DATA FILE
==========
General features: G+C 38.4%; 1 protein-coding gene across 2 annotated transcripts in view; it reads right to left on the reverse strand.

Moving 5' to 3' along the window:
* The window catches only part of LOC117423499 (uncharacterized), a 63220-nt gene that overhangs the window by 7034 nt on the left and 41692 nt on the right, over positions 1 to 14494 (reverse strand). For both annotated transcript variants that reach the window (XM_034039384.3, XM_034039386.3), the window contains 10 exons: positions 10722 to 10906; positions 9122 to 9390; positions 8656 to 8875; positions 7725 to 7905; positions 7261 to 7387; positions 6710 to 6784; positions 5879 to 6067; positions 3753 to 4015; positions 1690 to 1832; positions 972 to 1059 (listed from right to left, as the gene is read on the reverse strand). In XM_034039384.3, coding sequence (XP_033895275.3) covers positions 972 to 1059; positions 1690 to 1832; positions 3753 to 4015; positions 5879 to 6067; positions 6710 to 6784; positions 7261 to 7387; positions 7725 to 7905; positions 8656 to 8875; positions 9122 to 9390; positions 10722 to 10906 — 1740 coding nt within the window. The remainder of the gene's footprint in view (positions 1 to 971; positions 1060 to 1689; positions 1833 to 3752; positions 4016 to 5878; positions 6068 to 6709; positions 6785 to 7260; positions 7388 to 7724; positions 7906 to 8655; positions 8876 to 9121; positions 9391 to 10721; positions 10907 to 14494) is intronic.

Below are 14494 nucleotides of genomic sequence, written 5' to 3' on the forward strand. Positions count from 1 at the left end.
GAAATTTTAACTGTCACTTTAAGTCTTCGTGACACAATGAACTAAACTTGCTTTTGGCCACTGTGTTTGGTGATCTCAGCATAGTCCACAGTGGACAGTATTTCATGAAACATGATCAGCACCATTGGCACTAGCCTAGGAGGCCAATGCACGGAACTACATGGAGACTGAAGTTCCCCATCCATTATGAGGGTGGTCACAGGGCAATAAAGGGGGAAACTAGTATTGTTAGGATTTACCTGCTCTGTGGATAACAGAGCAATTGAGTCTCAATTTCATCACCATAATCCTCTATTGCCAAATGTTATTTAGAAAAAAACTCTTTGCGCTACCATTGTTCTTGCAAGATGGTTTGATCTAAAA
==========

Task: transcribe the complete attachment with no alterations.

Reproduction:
General features: G+C 38.4%; 1 protein-coding gene across 2 annotated transcripts in view; it reads right to left on the reverse strand.

Moving 5' to 3' along the window:
* The window catches only part of LOC117423499 (uncharacterized), a 63220-nt gene that overhangs the window by 7034 nt on the left and 41692 nt on the right, over positions 1 to 14494 (reverse strand). For both annotated transcript variants that reach the window (XM_034039384.3, XM_034039386.3), the window contains 10 exons: positions 10722 to 10906; positions 9122 to 9390; positions 8656 to 8875; positions 7725 to 7905; positions 7261 to 7387; positions 6710 to 6784; positions 5879 to 6067; positions 3753 to 4015; positions 1690 to 1832; positions 972 to 1059 (listed from right to left, as the gene is read on the reverse strand). In XM_034039384.3, coding sequence (XP_033895275.3) covers positions 972 to 1059; positions 1690 to 1832; positions 3753 to 4015; positions 5879 to 6067; positions 6710 to 6784; positions 7261 to 7387; positions 7725 to 7905; positions 8656 to 8875; positions 9122 to 9390; positions 10722 to 10906 — 1740 coding nt within the window. The remainder of the gene's footprint in view (positions 1 to 971; positions 1060 to 1689; positions 1833 to 3752; positions 4016 to 5878; positions 6068 to 6709; positions 6785 to 7260; positions 7388 to 7724; positions 7906 to 8655; positions 8876 to 9121; positions 9391 to 10721; positions 10907 to 14494) is intronic.

Below are 14494 nucleotides of genomic sequence, written 5' to 3' on the forward strand. Positions count from 1 at the left end.
GAAATTTTAACTGTCACTTTAAGTCTTCGTGACACAATGAACTAAACTTGCTTTTGGCCACTGTGTTTGGTGATCTCAGCATAGTCCACAGTGGACAGTATTTCATGAAACATGATCAGCACCATTGGCACTAGCCTAGGAGGCCAATGCACGGAACTACATGGAGACTGAAGTTCCCCATCCATTATGAGGGTGGTCACAGGGCAATAAAGGGGGAAACTAGTATTGTTAGGATTTACCTGCTCTGTGGATAACAGAGCAATTGAGTCTCAATTTCATCACCATAATCCTCTATTGCCAAATGTTATTTAGAAAAAAACTCTTTGCGCTACCATTGTTCTTGCAAGATGGTTTGATCTAAAA